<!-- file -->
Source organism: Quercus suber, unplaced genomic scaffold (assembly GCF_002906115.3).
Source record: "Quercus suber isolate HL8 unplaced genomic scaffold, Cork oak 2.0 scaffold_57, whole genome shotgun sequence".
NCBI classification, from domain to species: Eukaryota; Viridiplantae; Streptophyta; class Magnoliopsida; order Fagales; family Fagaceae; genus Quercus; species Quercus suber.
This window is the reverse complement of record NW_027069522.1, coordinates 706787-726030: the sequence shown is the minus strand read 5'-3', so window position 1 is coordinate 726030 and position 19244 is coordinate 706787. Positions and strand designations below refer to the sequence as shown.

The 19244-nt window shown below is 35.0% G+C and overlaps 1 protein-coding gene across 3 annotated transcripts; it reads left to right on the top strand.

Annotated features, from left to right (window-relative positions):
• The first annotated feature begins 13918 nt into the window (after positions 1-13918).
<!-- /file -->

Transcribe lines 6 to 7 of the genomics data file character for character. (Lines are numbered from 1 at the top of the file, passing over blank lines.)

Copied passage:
Annotated features, from left to right (window-relative positions):
• The first annotated feature begins 13918 nt into the window (after positions 1-13918).